Posts Tagged ‘1908’

Pond Farm Camp in 1908

May 30, 2016

We have quite a few photos of Pond Farm Camp in the years prior to World War One. Here we have a plan of the camp as it was laid out in 1908.

Plan of layout of Pond Farm Camp in 1908

Plan of layout of Pond Farm Camp in 1908


This plan was copied from The Cavalry Journal (III) for 1908. Water for the camp was pumped from the well at the bottom left which was adjacent to the farm buildings. We can see just how important the horse was then with a large area set aside for grazing and rows of troughs. We can see the Field Post Office from which the men sent postcards back home and we can work out just where the camp was.

This document also shows the programme for the soldiers enjoying their summer camp.


The activity programme for the men

This is a bit brief, but we can picture a lot of men coming down into the villages on those half holidays.


A Hopkins Bill

May 18, 2016

We love our bills and receipts at Market Lavington Museum. This one, from Hopkins and Co was made out to Mr Heggie who was the agent for the Holloways of West Lavington. It was dated May 18th 1908 and was clearly paid for on the day. That’s 108 years ago on the day we publish this post.

Hopkins Bill - 18th May 1908

Hopkins Bill – 18th May 1908

We are not sure what the items were. It appears to say linen but it is being sold by the ounce. Any ideas anybody?

We particularly like the list of items featured as possible purchases from Hopkins – tile register grates, mantel registers, kitchen ranges, portables, cottage grates, furnace pans, sash weights, builders’ castings, locks, latches, hinges etc.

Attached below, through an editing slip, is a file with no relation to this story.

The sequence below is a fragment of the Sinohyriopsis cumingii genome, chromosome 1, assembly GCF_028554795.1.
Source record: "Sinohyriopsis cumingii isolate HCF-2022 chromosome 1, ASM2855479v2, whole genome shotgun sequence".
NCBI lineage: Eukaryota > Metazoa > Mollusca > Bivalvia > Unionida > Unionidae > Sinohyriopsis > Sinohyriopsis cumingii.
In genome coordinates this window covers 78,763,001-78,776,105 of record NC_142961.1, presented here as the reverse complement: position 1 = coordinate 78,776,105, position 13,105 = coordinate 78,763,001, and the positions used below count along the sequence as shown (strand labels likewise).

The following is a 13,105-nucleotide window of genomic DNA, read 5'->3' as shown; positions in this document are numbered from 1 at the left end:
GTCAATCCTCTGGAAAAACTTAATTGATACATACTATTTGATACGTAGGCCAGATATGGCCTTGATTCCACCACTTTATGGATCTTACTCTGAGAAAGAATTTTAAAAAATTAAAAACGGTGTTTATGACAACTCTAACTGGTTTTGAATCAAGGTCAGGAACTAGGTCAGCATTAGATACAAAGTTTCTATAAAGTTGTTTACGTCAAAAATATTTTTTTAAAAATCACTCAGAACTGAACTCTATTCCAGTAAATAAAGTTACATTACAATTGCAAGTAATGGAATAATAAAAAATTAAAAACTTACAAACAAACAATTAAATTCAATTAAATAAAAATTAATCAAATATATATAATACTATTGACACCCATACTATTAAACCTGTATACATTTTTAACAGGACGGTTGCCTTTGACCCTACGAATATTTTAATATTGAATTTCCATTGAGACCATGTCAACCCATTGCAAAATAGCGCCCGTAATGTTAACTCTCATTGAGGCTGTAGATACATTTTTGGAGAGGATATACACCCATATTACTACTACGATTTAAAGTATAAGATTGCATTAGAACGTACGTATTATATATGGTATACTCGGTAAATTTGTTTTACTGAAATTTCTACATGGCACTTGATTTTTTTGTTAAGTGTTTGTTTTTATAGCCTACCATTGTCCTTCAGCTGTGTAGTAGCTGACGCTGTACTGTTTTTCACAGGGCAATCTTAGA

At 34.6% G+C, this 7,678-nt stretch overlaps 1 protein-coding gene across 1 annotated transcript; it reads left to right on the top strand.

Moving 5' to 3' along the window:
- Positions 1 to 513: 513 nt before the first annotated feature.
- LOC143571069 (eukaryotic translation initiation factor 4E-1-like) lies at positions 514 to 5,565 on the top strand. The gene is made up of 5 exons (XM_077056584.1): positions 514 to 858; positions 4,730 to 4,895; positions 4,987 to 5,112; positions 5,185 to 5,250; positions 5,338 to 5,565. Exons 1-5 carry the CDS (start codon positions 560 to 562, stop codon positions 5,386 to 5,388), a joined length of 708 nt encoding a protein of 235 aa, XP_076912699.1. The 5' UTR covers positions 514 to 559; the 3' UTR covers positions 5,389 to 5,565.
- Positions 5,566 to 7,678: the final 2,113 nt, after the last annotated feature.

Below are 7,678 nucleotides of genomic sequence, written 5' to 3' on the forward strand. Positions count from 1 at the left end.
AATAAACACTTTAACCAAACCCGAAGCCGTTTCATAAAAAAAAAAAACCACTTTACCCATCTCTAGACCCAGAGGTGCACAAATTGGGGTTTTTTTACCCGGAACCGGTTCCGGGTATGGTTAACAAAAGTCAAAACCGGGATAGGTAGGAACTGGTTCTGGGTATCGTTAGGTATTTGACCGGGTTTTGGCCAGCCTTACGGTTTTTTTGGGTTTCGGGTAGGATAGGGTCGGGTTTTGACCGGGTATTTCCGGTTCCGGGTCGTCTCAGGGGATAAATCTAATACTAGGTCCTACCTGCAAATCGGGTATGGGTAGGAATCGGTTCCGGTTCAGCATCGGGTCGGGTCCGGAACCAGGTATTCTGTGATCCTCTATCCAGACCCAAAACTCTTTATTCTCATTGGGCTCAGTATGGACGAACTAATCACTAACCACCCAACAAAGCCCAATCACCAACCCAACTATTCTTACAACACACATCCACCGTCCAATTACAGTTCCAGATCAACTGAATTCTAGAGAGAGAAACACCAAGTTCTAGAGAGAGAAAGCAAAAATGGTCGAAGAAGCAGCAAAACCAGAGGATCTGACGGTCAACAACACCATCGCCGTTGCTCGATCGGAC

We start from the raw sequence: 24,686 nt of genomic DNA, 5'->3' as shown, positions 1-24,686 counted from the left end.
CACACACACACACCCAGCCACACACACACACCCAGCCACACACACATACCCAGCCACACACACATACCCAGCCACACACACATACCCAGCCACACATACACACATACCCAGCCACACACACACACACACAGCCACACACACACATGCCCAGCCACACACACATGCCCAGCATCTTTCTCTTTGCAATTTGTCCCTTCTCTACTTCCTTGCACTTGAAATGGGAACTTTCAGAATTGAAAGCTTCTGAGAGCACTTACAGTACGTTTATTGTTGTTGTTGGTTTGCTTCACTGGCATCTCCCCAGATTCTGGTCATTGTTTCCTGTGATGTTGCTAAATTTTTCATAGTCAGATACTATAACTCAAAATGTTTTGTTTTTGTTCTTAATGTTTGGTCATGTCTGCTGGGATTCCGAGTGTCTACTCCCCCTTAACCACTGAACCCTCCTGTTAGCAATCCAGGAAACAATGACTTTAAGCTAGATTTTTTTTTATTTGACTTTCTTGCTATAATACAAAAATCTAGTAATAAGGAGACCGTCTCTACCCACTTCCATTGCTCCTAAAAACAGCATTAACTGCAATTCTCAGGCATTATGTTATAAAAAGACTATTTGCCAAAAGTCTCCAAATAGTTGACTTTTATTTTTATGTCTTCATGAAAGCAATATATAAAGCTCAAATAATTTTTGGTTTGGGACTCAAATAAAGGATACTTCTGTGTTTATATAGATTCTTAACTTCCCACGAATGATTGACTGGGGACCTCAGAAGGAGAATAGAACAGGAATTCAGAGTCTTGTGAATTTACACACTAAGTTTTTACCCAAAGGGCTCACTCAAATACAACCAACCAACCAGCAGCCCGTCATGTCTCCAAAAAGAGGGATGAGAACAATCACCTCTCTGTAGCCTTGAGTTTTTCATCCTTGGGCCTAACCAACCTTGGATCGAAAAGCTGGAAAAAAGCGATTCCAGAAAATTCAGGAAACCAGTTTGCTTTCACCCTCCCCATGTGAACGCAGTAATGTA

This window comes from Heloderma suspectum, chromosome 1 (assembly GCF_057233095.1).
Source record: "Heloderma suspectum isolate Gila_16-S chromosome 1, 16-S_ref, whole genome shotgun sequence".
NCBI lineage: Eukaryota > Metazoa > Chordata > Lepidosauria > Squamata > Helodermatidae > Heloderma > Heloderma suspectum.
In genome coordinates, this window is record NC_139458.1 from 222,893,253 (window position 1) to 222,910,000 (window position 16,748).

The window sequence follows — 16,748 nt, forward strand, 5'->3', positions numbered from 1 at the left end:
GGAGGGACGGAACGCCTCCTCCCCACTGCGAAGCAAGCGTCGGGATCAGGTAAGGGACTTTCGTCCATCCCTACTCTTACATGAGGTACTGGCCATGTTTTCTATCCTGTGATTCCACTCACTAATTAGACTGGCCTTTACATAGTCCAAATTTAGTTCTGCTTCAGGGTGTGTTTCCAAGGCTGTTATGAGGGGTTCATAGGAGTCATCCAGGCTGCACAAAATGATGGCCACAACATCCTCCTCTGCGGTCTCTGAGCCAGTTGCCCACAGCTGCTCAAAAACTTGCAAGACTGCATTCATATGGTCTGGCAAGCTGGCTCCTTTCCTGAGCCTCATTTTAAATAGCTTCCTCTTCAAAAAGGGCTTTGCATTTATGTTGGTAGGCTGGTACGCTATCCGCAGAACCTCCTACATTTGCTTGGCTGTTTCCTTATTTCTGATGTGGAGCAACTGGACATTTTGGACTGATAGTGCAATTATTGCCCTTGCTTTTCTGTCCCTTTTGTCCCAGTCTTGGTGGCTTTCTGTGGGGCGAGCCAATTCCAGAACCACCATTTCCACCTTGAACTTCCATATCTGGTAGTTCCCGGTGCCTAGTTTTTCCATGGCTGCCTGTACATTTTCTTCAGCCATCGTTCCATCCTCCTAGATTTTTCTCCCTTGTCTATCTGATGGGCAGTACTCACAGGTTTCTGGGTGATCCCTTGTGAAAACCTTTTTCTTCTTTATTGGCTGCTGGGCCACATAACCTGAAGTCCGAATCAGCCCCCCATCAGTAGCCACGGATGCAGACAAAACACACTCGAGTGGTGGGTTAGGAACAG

These items speak of a long gone past when solid fuel was king and used for all purposes. We can also note that there is no phone number, let alone email or anything like that. Instead people are advised on how to address a telegram – also now something from the long ago past.

It makes for a lovely item.

St Mary’s Church to Imber

April 20, 2016

It’s easy to forget now that once upon a time and still within living memory, real people lived in Imber and carried on real and very normal lives. One of our postcards of St Mary’s Church was sent to a recipient in Imber so we see not only a part of our own village but also get a reminder of our lost neighbour.

Lavington Church interior before the organ was moved

Lavington Church interior before the organ was moved


This is the village church here in Market Lavington in a colour tinted card. We know it is an early postcard because we can see the organ in its old place at the right of the church rather than behind the choir stalls where it is now. But actually, if you didn’t spot that this could have been a taken recently image for little has changed. The font cover, in the foreground is still the same. The pews haven’t altered. As is often the case the village church is unchanging or very slow to change.

Now let’s turn the card over.


Card reverse – sent to Mrs Meaden in Imber

We can see this was a Walton’s series card and it was posted in 1908 and it was sent to Mrs Meaden of 32 Imber. The message is what we’d send by text or some other electronic form these days. Annie is telling her aunt she’ll be home on Saturday evening.

We think Mrs Meaden was Anna the widow of Jack and that Annie, her niece was Annie Collins. But Meaden was about the commonest surname in Imber so we could be wrong there. But Anna Baker Meaden (née Sainsbury) was related to the Baker family who were white smiths in Market Lavington. Ida Baker of Market Lavington lived with her at the time of the 1911 census. She had become an Imber school teacher.